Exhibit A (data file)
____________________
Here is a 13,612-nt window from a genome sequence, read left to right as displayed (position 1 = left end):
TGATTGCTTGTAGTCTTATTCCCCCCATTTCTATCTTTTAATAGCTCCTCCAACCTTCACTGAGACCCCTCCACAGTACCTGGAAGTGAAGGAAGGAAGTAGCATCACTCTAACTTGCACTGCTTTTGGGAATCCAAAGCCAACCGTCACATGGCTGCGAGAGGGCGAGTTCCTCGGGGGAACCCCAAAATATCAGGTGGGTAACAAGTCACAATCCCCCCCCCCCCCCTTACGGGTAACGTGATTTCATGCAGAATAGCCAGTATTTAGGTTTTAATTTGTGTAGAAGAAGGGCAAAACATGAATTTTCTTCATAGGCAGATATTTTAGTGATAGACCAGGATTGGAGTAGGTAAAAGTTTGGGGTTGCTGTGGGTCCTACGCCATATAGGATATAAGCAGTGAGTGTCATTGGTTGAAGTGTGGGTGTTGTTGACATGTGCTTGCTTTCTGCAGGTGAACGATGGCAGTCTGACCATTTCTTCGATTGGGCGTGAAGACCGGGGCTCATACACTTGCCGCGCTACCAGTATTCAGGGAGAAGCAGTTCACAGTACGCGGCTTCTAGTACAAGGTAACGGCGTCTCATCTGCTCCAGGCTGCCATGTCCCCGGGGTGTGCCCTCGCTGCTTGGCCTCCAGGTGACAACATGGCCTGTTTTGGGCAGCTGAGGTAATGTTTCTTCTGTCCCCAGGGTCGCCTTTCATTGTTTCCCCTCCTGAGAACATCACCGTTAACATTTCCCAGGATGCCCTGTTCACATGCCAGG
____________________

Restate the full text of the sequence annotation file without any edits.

Here is a 13,612-nt window from a genome sequence, read left to right as displayed (position 1 = left end):
TGATTGCTTGTAGTCTTATTCCCCCCATTTCTATCTTTTAATAGCTCCTCCAACCTTCACTGAGACCCCTCCACAGTACCTGGAAGTGAAGGAAGGAAGTAGCATCACTCTAACTTGCACTGCTTTTGGGAATCCAAAGCCAACCGTCACATGGCTGCGAGAGGGCGAGTTCCTCGGGGGAACCCCAAAATATCAGGTGGGTAACAAGTCACAATCCCCCCCCCCCCCCTTACGGGTAACGTGATTTCATGCAGAATAGCCAGTATTTAGGTTTTAATTTGTGTAGAAGAAGGGCAAAACATGAATTTTCTTCATAGGCAGATATTTTAGTGATAGACCAGGATTGGAGTAGGTAAAAGTTTGGGGTTGCTGTGGGTCCTACGCCATATAGGATATAAGCAGTGAGTGTCATTGGTTGAAGTGTGGGTGTTGTTGACATGTGCTTGCTTTCTGCAGGTGAACGATGGCAGTCTGACCATTTCTTCGATTGGGCGTGAAGACCGGGGCTCATACACTTGCCGCGCTACCAGTATTCAGGGAGAAGCAGTTCACAGTACGCGGCTTCTAGTACAAGGTAACGGCGTCTCATCTGCTCCAGGCTGCCATGTCCCCGGGGTGTGCCCTCGCTGCTTGGCCTCCAGGTGACAACATGGCCTGTTTTGGGCAGCTGAGGTAATGTTTCTTCTGTCCCCAGGGTCGCCTTTCATTGTTTCCCCTCCTGAGAACATCACCGTTAACATTTCCCAGGATGCCCTGTTCACATGCCAGG